Enchanted Caves, MonstroCity, World Aquarium and More!
of an Exhibition
Published on July 25, 2007
I have discovered the jungle gym of my dreams – if only I wasn’t on the final leg of a two week cross-country road trip, with days on-end spent sitting in a car seat, and now so stiff in the joints, even a walk across the parking lot requires some painful effort. What can I say, I’m getting older… Nevertheless, even from the perspective of a road-weary observer, the City Museum of St. Louis is a sight to behold, almost too fantastic to take in with just one visit, and absolutely one of the most energetic and bold and creative attractions in the United States. It is rare and wondrous. It is an amalgam of enterprise, a myriad of curatorial intentions. It is interactive, open-ended and radical in its trust in human creativity, self-reliance and chaos.
The central feature of the City Museum-if such a thing could truly be identified-must be the vast complex of monkey bars and deep caves, secret tunnels and human-sized rat mazes that proliferate the site. It’s a testament to the resourcefulness and unbridled creativity of its founders, led – if that’s the right word – “set free” may be more like it – by an artist named Bob Bassily, and first opening its doors in 1997. In a way that marks its eccentric Southern-ness, there is a dose of the Reverend Howard Finster’s Paradise Garden here as well as a bit of Rural Studio architecture. The Museum literature boasts that the exhibits herein are constructed entirely of recycled materials; concrete and structural steel must have been brought in by the ton. Even the “World Aquarium” – well worth the additional door charge – provides unconventional viewing possibilities of tanks and pools full of all sorts of reptilian and aquatic creatures. It cracks all notion of what an “aquarium” ought to be, and successfully at that. A lot of the Museum’s programming seems focused on animal demonstrations.
This place is fertile for self-organizing play and who-knows-what-all-kinds of informal education. A group of young people are in that corner discussing the rules for a game of tag – the only rules: if you’re tagged, you’re it, and no running. I recently read of experiments in which scientists found a direct correlation between the complexity of one’s surroundings and robust cellular development in the hippocampus area of the brain (see the work of Elizabeth Gould) , and so can’t escape the comparison—this place is overloaded with novelty, rich with brain nutrients at every turn! I stumble across the City Museum version of the “Pipes of Pan” – it only occurs to me because someone has scrawled “Take off your shoes to play” in magic marker nearby, with arrows pointing to a growth of tubes sprouting from the fantastic landscape. I take off my shoes and begin rapping out rhythms – soon noticing that somebody behind me, unseen, deeper in the maze, is playing along on their own set.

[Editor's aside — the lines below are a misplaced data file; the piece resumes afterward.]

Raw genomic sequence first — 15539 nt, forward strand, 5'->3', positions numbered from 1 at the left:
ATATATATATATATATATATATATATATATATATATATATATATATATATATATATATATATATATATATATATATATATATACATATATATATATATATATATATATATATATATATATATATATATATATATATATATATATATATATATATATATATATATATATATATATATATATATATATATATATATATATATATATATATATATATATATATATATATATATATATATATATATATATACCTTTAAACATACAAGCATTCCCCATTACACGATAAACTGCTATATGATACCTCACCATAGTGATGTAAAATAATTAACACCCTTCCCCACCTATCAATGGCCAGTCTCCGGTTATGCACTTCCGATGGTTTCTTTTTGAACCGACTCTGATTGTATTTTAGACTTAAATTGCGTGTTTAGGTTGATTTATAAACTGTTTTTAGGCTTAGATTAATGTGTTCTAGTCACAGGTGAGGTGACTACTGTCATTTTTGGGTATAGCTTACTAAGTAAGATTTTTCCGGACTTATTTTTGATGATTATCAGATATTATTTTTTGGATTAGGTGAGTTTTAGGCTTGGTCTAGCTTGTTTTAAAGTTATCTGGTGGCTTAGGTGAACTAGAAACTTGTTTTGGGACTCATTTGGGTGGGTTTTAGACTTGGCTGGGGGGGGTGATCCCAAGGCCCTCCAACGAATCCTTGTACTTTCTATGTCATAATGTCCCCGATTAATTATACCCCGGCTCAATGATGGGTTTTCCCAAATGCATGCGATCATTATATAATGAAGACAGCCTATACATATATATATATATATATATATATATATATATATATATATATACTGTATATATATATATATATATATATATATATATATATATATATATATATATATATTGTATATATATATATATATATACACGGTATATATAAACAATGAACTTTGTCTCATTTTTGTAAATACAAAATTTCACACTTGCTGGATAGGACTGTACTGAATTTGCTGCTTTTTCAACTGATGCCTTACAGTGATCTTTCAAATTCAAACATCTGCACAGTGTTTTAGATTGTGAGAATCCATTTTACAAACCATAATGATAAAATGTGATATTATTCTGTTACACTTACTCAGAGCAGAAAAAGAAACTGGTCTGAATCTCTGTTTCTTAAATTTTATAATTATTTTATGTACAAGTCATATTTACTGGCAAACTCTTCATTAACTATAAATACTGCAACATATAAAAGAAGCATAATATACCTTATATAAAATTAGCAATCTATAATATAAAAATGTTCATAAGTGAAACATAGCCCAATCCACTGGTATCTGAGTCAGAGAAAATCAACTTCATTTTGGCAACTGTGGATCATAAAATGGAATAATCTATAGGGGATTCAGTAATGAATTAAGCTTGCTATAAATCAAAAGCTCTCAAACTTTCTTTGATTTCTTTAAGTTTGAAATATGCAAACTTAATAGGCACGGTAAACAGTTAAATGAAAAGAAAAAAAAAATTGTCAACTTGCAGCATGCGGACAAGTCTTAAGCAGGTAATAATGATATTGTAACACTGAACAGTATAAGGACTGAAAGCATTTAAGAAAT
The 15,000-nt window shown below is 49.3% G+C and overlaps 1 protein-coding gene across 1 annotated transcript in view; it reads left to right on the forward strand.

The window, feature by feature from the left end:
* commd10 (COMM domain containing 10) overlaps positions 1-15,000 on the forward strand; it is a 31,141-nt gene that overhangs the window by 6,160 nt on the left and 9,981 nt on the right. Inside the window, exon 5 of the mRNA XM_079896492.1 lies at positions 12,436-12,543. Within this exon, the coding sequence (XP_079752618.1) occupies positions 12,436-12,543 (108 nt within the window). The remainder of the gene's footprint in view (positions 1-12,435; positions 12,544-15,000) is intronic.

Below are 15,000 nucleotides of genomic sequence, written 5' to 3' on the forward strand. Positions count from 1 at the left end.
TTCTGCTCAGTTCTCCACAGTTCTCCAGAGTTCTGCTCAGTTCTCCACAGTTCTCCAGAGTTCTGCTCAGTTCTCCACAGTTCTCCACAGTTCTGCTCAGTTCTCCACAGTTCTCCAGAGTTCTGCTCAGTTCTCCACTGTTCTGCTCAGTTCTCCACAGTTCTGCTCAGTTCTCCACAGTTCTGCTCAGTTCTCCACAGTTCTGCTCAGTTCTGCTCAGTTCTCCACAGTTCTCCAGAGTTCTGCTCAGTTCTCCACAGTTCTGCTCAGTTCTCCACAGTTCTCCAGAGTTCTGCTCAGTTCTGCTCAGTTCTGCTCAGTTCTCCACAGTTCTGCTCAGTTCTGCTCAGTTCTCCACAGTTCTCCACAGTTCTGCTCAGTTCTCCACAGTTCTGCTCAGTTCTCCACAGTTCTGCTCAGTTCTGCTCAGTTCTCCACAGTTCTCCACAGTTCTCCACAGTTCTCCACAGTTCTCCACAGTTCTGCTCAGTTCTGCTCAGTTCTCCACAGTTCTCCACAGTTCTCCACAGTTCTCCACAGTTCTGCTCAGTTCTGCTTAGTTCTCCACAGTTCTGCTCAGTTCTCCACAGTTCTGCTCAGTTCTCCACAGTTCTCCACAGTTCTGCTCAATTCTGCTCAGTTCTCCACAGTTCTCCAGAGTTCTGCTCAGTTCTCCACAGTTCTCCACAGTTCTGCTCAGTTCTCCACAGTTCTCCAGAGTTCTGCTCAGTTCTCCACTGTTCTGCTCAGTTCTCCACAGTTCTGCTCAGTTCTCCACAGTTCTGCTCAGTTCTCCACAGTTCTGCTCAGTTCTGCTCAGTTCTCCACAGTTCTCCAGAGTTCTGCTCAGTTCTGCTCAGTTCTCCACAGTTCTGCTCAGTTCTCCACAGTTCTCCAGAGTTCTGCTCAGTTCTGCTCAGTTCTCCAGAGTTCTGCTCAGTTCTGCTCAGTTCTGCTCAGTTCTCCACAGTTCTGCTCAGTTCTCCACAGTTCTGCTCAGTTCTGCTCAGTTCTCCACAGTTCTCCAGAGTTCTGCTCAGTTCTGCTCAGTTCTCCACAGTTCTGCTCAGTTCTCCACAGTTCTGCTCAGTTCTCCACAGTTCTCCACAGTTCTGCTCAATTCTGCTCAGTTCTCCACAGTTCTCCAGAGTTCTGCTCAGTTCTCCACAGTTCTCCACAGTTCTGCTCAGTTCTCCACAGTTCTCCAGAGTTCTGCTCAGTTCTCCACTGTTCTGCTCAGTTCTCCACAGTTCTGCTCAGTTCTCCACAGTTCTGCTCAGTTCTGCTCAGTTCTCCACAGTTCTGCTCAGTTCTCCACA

The labeling is sparse, haphazard and even incidental if even in-existence. The viewer is encouraged to generate their own narrative—their own reasons for odd juxtapositions and unheard-of expositions. Whetherfor the Shoelace Factory? This whole place is unabashedly experimental. And, as must be expected of anyplace treading this territory, sometimes disappointing. A row of cabinets displaying antique bits of porcelain and assorted medical implements is completely unlabeled, but entirely too much like “real” cabinets I’ve seen in historic museums and collections, such that it comes off as mockery of a kind. I’m all for alternative curatorial experimentation – I’m thinking of artists like Mark Dion, Hans Haacke, Fred Wilson, and others, as well as The Museum of Jurassic Technology or curatorial websites such as the Tate’s “Your Collection”. Unfortunately, some of the City Museum’s unlabeled curiosities pose too little a challenge for much consideration.
But salvaged pianos! Have I mentioned how refreshing it is to walk through a “museum” and hear a bunch of kids gathered around a battered old grand piano, unguided and unhesitatingly tapping out noise and song and attentively observing the results? This is the sort of experience that defines the City Museum. It stays open until one a.m. on Fridays and Saturdays. I’ve always wondered why more science centers don’t consider similar hours: they’re only unconventional if one fails to recognize the role that concerts and lectures, video arcades, and cinemas play in filling the public’s leisure time.
The City Museum is proudly profuse with risk. It openly tempts the troublemaker. It’s braver than anyplace I’ve ever been that calls itself a “museum” and in being so courageous, puts absolute trust in the guest. This is positively remarkable, and makes it a place worthy of focused study by museum professionals. It’s out there on the fringe and at the same time it offers up endless inspirational possibilities. I urge you to make a visit – but do yourself a favor and do your stretches, warm up your muscles and any old bones, and make it one of your first stops – not your last – on your trip or your family’s vacation.